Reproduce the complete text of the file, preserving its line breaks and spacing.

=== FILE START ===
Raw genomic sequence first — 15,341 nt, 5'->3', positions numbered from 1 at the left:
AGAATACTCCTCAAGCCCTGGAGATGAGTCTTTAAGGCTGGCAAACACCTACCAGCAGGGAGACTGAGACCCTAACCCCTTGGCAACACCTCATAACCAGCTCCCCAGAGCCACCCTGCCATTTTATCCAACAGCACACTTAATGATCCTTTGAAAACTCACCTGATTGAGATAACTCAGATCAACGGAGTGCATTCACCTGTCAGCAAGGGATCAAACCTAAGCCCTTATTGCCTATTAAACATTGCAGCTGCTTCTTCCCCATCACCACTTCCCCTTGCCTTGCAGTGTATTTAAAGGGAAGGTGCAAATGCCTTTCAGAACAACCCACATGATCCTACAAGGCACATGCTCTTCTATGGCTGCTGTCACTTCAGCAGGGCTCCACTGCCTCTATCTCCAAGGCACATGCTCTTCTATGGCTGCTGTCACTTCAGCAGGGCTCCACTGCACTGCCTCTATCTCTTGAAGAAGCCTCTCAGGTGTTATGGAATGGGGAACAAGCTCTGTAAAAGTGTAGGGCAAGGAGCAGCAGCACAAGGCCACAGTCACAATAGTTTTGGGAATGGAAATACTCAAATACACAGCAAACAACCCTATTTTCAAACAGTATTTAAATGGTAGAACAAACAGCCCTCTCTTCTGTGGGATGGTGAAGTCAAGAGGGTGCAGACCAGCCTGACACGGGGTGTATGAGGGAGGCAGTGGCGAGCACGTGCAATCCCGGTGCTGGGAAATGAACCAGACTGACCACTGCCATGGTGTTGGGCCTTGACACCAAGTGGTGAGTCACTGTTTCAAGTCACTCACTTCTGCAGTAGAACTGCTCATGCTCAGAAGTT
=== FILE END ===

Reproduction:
Raw genomic sequence first — 15,341 nt, 5'->3', positions numbered from 1 at the left:
AGAATACTCCTCAAGCCCTGGAGATGAGTCTTTAAGGCTGGCAAACACCTACCAGCAGGGAGACTGAGACCCTAACCCCTTGGCAACACCTCATAACCAGCTCCCCAGAGCCACCCTGCCATTTTATCCAACAGCACACTTAATGATCCTTTGAAAACTCACCTGATTGAGATAACTCAGATCAACGGAGTGCATTCACCTGTCAGCAAGGGATCAAACCTAAGCCCTTATTGCCTATTAAACATTGCAGCTGCTTCTTCCCCATCACCACTTCCCCTTGCCTTGCAGTGTATTTAAAGGGAAGGTGCAAATGCCTTTCAGAACAACCCACATGATCCTACAAGGCACATGCTCTTCTATGGCTGCTGTCACTTCAGCAGGGCTCCACTGCCTCTATCTCCAAGGCACATGCTCTTCTATGGCTGCTGTCACTTCAGCAGGGCTCCACTGCACTGCCTCTATCTCTTGAAGAAGCCTCTCAGGTGTTATGGAATGGGGAACAAGCTCTGTAAAAGTGTAGGGCAAGGAGCAGCAGCACAAGGCCACAGTCACAATAGTTTTGGGAATGGAAATACTCAAATACACAGCAAACAACCCTATTTTCAAACAGTATTTAAATGGTAGAACAAACAGCCCTCTCTTCTGTGGGATGGTGAAGTCAAGAGGGTGCAGACCAGCCTGACACGGGGTGTATGAGGGAGGCAGTGGCGAGCACGTGCAATCCCGGTGCTGGGAAATGAACCAGACTGACCACTGCCATGGTGTTGGGCCTTGACACCAAGTGGTGAGTCACTGTTTCAAGTCACTCACTTCTGCAGTAGAACTGCTCATGCTCAGAAGTT